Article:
Every carpenter has his tool belt, and every journalist has her AP style guide—but what are the resources that a teacher in the 21st century should have?
We recently turned to our readers for help with this question, asking: “If you could recommend just one teaching resource to your colleagues, what would it be and why?”
Although we assumed many of the suggestions would focus on technology tools and mobile devices of some kind, we received a wide range of ideas. While our readers are certainly tech-savvy, their responses seem to suggest they believe good teaching is about much more than gadgets or websites; it’s about using your own experiences, resources from other peers—and even the great outdoors.
Do you agree with these suggestions? Or, do you have ideas of your own you’d like to share? Be sure to leave your thoughts in the comments section of the story.
(Some responses edited for brevity.)
1. A tablet
“I would recommend an iPad. I purchased one earlier this spring and am amazed at how much I use it. I can use Dropbox to check files, keep track of student meetings, quickly look up pictures and information when my GED students need more info, keep in touch with students by eMail, look up lesson plans and strategies for teaching concepts to my math students, demonstrate something I looked up on my iPad using the [document camera] … I could go on. I initially purchased it just because I wanted one. I never dreamed how very useful it is in a learning environment!” —Rina Hallock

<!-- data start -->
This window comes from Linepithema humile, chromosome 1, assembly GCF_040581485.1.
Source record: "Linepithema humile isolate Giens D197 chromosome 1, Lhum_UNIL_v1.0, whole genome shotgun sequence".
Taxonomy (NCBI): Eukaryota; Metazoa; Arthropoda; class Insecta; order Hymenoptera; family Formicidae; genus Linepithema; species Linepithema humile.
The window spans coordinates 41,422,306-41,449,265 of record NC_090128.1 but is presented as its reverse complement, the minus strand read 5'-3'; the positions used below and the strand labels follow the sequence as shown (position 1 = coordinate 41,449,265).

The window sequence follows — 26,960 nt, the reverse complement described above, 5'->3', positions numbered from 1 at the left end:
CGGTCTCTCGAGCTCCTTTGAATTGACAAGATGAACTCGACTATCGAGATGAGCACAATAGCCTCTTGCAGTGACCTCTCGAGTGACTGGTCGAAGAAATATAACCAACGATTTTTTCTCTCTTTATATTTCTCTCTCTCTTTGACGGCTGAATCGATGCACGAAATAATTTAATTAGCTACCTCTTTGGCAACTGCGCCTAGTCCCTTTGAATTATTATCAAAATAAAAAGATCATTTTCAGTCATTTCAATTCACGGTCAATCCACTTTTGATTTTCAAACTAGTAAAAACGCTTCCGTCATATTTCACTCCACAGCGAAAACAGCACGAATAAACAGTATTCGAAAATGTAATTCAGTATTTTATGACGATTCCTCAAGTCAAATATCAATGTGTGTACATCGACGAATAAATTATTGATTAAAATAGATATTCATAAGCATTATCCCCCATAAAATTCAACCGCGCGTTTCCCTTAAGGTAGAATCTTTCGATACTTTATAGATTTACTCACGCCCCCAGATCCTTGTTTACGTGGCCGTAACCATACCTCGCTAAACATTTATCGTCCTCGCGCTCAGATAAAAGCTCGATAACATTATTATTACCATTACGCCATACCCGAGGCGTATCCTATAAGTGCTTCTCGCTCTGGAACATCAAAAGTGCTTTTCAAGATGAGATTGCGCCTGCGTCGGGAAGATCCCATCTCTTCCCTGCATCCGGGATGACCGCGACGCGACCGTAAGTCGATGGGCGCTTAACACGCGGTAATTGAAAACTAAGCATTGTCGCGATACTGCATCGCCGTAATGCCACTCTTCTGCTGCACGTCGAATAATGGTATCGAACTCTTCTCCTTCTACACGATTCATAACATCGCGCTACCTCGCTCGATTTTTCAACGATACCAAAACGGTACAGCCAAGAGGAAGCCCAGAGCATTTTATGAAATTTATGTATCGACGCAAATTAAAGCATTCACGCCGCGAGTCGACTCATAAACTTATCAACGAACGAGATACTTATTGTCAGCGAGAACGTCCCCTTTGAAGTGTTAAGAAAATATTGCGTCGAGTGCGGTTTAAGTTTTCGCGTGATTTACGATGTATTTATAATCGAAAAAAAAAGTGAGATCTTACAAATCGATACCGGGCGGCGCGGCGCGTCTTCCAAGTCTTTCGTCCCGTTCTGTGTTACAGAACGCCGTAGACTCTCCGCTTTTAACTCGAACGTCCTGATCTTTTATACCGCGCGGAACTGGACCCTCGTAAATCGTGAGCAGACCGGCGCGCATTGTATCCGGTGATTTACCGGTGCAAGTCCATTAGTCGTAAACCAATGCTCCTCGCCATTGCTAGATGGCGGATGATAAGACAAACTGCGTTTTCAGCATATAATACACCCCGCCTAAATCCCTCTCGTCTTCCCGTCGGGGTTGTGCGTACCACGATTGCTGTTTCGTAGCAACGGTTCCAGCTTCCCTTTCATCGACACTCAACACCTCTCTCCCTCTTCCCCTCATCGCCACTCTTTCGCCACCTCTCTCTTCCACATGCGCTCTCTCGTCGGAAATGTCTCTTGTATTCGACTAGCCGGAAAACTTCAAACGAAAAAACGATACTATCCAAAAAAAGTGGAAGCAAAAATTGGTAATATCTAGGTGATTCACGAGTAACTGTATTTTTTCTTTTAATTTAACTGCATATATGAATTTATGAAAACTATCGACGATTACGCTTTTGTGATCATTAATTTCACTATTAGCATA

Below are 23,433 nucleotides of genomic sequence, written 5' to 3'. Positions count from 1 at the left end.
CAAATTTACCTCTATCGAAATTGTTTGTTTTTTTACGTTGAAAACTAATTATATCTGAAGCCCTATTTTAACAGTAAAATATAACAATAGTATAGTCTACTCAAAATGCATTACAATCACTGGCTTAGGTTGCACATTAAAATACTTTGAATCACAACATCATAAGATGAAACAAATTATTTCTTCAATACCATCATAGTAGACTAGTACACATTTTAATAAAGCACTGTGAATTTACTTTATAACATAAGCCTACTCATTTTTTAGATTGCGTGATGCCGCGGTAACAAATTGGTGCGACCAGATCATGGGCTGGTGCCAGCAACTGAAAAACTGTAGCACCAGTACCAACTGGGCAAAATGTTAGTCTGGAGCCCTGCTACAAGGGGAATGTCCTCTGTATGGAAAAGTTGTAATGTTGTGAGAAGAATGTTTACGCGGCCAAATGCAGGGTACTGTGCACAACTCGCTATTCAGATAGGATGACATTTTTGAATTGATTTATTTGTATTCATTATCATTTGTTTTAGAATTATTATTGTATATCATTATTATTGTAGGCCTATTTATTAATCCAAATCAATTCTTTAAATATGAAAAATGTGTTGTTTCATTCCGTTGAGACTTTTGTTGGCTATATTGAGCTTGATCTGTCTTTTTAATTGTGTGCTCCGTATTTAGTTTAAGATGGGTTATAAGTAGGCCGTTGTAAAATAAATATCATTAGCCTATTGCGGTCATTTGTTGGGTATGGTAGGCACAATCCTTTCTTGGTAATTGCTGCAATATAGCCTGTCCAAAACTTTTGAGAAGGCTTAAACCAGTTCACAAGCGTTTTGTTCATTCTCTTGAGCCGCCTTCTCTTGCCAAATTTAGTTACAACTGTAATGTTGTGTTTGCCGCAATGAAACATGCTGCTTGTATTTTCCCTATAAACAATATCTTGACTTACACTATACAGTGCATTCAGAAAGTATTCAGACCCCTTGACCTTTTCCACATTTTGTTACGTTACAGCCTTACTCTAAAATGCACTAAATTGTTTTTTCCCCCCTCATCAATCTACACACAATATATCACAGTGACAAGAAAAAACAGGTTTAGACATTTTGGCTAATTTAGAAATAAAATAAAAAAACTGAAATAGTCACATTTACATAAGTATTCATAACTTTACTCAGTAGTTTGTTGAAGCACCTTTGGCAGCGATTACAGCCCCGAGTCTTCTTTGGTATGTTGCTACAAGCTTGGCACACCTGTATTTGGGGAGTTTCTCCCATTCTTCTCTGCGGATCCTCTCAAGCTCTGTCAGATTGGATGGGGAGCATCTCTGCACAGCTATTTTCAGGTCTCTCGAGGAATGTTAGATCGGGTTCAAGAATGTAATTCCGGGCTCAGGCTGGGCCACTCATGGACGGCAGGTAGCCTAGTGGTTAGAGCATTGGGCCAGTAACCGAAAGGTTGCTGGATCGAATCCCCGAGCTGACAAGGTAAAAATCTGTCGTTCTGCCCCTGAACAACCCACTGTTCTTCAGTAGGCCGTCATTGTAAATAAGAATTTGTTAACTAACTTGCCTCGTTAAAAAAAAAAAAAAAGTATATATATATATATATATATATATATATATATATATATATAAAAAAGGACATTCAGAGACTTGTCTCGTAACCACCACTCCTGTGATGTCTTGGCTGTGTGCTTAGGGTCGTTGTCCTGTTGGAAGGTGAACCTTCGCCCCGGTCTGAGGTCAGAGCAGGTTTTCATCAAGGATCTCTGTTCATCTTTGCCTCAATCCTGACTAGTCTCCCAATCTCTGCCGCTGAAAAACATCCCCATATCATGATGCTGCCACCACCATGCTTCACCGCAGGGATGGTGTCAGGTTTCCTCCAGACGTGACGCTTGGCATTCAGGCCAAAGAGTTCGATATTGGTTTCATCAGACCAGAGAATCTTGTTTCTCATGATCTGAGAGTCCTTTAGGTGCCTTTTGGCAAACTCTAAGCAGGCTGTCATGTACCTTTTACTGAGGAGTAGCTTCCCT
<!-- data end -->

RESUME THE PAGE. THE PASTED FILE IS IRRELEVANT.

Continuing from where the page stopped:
2. Tools for student understanding
“The single resource that I would recommend is some form of Understanding by Design. Although somewhat daunting to tackle on your own, the level of competence in teaching gained when you truly know how to teach for ‘understanding’ is well worth the climb. If you are able to quickly grasp the ‘Why’ of the learning, the What, When, Who, Where, and even the How are infinitely easier to teach. Now that’s only half of the story. Children taught with ‘understanding’ as their goal come to master far more than the lesson at hand. They learn patterns of thinking, they connect things learned much more readily, they ‘know’ rather than just to recall or remember. Yes, they will test better as well, but that is just a collateral benefit! They learn, truly learn!” —Dr. W. Tom Pearce, Ky. District ISS, Ft. Campbell, Kentucky
“Think of your job as helping kids to learn rather than as ‘how to teach’ them.” —M.B. (Barry) Wansbrough, Bracebridge, Ontario